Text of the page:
Messaging Between Forms
Messaging between forms is the most robust way of passing data back and forth between forms. It allows you to create forms that can be re-used with a minimum of issues about how you connect data on different forms.
Messaging between forms involves creating an Event and adding code to raise the event on the sending form, and creating an event handler to receive the message on the receiving form. It seems complex at first, but once you have used the code a few times it becomes quite simple.
An event is created (‘declared’ would be a better term) using the Event keyword with the event name and signature. In this example the event name is ValueChangeEvent. The signature in this example is a Double and a String (the value and the warning message). The RaiseEvent keyword raises the event so that it is broadcast to any object that is listening for it.
The listening form needs to create an event handler routine that processes the event arguments. The event handler is simply a SUB that contains the code to be executed when the event occurs. The signature of this event (a Double and a String in the example) must match the signature in the event declaration. The listening form uses the AddHandler keyword to associate the event with the event handling routine. The result is that when the event occurs, the code in the event handler will be executed.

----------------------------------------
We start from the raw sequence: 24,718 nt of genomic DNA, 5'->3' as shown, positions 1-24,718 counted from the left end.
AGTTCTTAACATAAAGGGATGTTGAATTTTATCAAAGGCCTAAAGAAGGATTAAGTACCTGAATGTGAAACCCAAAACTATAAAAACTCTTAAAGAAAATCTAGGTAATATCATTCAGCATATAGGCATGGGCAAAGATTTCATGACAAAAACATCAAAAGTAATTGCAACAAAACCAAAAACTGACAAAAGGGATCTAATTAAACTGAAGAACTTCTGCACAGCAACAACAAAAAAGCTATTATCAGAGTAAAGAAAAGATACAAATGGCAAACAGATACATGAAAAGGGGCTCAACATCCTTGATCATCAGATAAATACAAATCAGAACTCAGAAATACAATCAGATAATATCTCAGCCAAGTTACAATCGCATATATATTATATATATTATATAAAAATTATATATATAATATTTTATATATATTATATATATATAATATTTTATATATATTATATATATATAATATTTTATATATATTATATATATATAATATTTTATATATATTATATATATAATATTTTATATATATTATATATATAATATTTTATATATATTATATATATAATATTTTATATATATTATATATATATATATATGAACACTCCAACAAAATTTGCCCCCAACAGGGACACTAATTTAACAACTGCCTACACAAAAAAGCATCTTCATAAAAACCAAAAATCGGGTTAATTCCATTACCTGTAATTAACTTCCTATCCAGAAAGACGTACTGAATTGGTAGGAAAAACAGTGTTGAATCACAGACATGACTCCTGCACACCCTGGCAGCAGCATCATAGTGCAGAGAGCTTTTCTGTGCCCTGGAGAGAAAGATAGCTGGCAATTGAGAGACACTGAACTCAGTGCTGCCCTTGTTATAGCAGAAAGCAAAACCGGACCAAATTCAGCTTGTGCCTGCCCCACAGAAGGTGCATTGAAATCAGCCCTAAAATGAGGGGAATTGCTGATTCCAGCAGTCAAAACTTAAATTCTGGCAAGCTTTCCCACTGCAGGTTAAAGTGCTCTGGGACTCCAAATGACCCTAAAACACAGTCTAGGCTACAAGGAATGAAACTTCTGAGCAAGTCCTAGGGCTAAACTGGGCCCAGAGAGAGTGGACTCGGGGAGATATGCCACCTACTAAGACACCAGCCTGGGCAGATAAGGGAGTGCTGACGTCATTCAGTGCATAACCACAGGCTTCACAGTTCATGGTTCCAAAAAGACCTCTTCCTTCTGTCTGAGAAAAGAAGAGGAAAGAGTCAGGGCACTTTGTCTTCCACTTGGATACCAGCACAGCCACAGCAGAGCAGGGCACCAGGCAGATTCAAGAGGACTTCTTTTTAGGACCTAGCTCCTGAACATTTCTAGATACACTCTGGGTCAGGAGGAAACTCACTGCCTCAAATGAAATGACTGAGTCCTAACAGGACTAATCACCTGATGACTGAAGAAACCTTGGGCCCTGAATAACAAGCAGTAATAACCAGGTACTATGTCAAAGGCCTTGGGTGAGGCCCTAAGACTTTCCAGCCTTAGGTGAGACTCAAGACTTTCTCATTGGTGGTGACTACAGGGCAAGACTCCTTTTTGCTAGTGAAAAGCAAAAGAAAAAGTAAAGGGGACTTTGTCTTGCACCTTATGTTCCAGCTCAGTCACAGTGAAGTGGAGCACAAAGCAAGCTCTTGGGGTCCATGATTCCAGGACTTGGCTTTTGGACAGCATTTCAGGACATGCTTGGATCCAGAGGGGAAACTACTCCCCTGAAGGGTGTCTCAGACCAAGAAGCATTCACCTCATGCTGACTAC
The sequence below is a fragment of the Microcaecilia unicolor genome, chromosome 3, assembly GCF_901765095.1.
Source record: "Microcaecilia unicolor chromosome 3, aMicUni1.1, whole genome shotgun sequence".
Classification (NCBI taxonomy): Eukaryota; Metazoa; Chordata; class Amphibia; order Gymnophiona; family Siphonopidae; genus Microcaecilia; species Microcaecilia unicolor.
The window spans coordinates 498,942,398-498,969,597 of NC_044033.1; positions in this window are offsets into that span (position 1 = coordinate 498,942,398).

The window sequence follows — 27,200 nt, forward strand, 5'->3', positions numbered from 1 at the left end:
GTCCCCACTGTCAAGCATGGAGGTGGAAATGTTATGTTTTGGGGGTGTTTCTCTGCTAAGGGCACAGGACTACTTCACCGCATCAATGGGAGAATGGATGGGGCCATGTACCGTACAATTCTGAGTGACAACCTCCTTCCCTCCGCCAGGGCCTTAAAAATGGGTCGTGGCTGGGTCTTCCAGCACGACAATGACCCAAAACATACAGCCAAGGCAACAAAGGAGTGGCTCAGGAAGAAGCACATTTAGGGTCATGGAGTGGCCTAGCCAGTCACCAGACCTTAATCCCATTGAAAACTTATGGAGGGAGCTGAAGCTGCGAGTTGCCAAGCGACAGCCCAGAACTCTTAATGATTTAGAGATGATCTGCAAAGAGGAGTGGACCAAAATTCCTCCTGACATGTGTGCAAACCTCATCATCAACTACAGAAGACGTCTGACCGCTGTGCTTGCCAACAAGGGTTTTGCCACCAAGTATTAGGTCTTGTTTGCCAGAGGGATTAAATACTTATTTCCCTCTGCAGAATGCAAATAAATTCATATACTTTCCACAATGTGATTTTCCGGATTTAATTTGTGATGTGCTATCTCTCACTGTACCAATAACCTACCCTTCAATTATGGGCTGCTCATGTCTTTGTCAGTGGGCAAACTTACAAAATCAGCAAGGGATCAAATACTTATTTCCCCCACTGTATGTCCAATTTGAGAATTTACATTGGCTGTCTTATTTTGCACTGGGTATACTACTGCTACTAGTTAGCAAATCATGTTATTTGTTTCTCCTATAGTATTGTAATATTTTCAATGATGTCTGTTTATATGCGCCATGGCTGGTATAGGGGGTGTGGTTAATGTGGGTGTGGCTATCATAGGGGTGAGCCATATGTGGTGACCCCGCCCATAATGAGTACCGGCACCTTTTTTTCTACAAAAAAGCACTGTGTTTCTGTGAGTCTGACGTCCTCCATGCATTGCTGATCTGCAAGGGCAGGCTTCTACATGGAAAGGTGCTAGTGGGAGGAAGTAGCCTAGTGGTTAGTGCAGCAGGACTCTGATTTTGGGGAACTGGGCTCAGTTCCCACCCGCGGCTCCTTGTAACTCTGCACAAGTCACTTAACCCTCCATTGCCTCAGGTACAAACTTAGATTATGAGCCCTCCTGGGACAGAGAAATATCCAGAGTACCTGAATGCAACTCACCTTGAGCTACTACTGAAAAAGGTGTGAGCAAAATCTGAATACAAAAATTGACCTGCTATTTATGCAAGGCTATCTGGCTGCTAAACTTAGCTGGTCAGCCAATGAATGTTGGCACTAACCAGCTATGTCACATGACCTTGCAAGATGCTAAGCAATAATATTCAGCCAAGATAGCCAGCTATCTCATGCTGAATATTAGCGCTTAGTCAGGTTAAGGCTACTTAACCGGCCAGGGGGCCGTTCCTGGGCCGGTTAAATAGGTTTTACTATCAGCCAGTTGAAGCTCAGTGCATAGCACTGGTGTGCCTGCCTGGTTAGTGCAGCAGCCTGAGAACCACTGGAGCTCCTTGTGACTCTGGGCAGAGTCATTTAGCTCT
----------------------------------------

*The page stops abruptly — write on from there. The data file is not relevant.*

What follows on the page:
This example assumes that the form being created needs to send a message back to the form that created it.
In the form that will be raising the event (the sender) the code would look like this:
‘ Declare an event that will send the value and text information. Public Event ValueChangeEvent(ByVal Value As Double, ByVal Comment As String) ‘… ‘ Raise event when the value changes Dim TempValue As Double = <whatever> Dim TempComment As String = “” If TempValue > 90 Then TempComment = “Over Range!” RaiseEvent ValueChangeEvent(TempValue, TempComment)
In the receiving form, create the event handler routine, create the form, connect the event handler to the form event, and show the form.
‘ Event handling routine. Private Sub ValueChangeHandler(ByVal TempValue As Double, ByVal TempStatus As String) ProgressBar1.Value = TempValue Label1.Text = TempStatus End Sub ‘… ‘Create the form, attach the handler, and show the form Dim frm As Form2 = New Form2 AddHandler frm.ValueChangeEvent, AddressOf ValueChangeHandler frm.Show()
The RaiseEvent instruction creates and sends a message with the supplied arguments (TempValue and TempComment). When the event is raised, it is is handled by any listeners that have been connected to it – in this case the ValueChangeHandler routine, and the controls will be updated with the values passed to the event handler.
This process would be considered robust because the form that is created can function without knowing anything about the process by which it was created. It does not need a reference to the form that it is sending the information to. It will raise the messages when the value changes, but it is entirely the responsibility of the other form(s) to instal a handler for those messages and to process them. If those other objects don’t need those messages, they simply don’t add the handler.